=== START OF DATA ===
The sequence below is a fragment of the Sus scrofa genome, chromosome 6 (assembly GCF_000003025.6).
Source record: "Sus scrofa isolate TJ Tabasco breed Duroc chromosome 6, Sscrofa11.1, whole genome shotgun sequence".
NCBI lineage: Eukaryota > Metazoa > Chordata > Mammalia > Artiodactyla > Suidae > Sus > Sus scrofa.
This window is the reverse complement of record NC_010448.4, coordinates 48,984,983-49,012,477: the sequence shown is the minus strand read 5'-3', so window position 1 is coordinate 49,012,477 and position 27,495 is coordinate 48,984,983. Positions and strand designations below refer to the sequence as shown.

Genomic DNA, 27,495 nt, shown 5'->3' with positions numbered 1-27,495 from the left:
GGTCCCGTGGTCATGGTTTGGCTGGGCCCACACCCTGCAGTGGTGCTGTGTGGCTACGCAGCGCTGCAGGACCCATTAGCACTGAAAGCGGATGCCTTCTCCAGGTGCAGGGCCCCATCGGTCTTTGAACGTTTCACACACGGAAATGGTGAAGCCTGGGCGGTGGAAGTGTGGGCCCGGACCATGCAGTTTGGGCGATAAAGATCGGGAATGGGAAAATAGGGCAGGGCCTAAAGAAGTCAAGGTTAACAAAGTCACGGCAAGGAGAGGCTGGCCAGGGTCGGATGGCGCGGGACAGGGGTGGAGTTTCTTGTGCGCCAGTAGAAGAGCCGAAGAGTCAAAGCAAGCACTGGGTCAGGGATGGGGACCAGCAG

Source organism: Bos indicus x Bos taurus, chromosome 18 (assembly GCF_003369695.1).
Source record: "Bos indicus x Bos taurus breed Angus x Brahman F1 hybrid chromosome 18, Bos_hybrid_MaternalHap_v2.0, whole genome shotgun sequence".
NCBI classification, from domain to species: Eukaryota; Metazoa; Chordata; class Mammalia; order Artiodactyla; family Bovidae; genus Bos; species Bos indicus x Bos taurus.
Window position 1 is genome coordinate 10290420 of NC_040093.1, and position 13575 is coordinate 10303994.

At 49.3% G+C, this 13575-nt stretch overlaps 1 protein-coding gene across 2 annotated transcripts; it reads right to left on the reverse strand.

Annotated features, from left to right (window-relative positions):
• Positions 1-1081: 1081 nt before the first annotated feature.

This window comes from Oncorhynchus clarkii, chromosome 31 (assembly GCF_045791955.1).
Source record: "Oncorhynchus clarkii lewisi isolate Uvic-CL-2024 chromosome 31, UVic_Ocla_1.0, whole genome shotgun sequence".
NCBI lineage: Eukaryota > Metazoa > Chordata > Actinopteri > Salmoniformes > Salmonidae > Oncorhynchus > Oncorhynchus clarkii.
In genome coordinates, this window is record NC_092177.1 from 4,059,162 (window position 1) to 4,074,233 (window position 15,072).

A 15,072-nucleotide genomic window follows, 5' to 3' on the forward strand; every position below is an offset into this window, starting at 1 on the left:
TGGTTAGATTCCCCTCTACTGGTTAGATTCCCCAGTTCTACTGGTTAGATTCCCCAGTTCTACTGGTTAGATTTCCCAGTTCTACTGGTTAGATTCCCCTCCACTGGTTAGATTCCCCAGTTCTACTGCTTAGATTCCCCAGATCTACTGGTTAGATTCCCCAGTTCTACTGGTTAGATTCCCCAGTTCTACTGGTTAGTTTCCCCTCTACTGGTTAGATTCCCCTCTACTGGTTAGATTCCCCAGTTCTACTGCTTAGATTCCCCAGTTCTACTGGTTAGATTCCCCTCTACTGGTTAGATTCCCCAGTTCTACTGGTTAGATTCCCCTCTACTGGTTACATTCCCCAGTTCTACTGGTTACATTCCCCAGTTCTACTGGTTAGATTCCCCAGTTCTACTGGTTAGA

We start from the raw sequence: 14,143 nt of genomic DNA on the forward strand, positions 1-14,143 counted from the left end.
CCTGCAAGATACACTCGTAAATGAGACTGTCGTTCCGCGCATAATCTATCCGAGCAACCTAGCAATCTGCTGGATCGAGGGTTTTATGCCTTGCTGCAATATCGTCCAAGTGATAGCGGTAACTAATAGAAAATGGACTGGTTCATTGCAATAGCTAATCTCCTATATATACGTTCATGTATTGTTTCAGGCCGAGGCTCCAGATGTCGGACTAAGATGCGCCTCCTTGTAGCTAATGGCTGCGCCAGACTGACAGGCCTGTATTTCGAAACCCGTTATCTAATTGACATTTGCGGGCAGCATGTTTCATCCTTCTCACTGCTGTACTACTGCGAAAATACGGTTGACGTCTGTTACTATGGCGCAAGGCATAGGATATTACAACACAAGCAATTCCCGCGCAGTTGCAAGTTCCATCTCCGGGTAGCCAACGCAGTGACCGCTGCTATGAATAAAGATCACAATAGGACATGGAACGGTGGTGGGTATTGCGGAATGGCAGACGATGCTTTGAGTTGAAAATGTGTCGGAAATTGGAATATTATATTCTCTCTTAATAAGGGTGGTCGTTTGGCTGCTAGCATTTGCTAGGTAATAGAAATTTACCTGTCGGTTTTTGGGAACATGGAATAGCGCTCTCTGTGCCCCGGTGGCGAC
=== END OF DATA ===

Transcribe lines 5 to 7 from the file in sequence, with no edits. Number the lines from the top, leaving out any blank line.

Genomic DNA, 27,495 nt, shown 5'->3' with positions numbered 1-27,495 from the left:
GGTCCCGTGGTCATGGTTTGGCTGGGCCCACACCCTGCAGTGGTGCTGTGTGGCTACGCAGCGCTGCAGGACCCATTAGCACTGAAAGCGGATGCCTTCTCCAGGTGCAGGGCCCCATCGGTCTTTGAACGTTTCACACACGGAAATGGTGAAGCCTGGGCGGTGGAAGTGTGGGCCCGGACCATGCAGTTTGGGCGATAAAGATCGGGAATGGGAAAATAGGGCAGGGCCTAAAGAAGTCAAGGTTAACAAAGTCACGGCAAGGAGAGGCTGGCCAGGGTCGGATGGCGCGGGACAGGGGTGGAGTTTCTTGTGCGCCAGTAGAAGAGCCGAAGAGTCAAAGCAAGCACTGGGTCAGGGATGGGGACCAGCAG

Source organism: Bos indicus x Bos taurus, chromosome 18 (assembly GCF_003369695.1).